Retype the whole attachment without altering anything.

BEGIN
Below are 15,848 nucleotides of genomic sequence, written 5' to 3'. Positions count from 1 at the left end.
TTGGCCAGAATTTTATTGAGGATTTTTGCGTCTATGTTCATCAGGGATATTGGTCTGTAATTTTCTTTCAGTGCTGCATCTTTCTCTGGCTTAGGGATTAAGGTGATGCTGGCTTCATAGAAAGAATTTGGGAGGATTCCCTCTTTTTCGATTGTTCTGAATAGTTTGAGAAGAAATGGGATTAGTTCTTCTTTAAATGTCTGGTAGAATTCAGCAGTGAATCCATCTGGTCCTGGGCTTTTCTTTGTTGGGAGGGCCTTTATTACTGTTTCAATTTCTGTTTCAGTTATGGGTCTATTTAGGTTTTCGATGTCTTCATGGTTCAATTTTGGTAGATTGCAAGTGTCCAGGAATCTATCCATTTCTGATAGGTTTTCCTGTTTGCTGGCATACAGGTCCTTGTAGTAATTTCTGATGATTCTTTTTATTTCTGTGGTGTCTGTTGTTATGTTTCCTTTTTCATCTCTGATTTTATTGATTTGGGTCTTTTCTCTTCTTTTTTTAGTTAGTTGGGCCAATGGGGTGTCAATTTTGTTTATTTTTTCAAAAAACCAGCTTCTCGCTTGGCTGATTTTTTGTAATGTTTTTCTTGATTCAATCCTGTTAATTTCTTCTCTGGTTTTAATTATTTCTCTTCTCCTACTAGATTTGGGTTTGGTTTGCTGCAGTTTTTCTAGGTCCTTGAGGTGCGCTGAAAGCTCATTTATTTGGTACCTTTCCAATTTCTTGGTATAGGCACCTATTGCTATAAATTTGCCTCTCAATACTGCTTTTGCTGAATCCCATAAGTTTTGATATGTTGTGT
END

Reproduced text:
Below are 15,848 nucleotides of genomic sequence, written 5' to 3'. Positions count from 1 at the left end.
TTGGCCAGAATTTTATTGAGGATTTTTGCGTCTATGTTCATCAGGGATATTGGTCTGTAATTTTCTTTCAGTGCTGCATCTTTCTCTGGCTTAGGGATTAAGGTGATGCTGGCTTCATAGAAAGAATTTGGGAGGATTCCCTCTTTTTCGATTGTTCTGAATAGTTTGAGAAGAAATGGGATTAGTTCTTCTTTAAATGTCTGGTAGAATTCAGCAGTGAATCCATCTGGTCCTGGGCTTTTCTTTGTTGGGAGGGCCTTTATTACTGTTTCAATTTCTGTTTCAGTTATGGGTCTATTTAGGTTTTCGATGTCTTCATGGTTCAATTTTGGTAGATTGCAAGTGTCCAGGAATCTATCCATTTCTGATAGGTTTTCCTGTTTGCTGGCATACAGGTCCTTGTAGTAATTTCTGATGATTCTTTTTATTTCTGTGGTGTCTGTTGTTATGTTTCCTTTTTCATCTCTGATTTTATTGATTTGGGTCTTTTCTCTTCTTTTTTTAGTTAGTTGGGCCAATGGGGTGTCAATTTTGTTTATTTTTTCAAAAAACCAGCTTCTCGCTTGGCTGATTTTTTGTAATGTTTTTCTTGATTCAATCCTGTTAATTTCTTCTCTGGTTTTAATTATTTCTCTTCTCCTACTAGATTTGGGTTTGGTTTGCTGCAGTTTTTCTAGGTCCTTGAGGTGCGCTGAAAGCTCATTTATTTGGTACCTTTCCAATTTCTTGGTATAGGCACCTATTGCTATAAATTTGCCTCTCAATACTGCTTTTGCTGAATCCCATAAGTTTTGATATGTTGTGT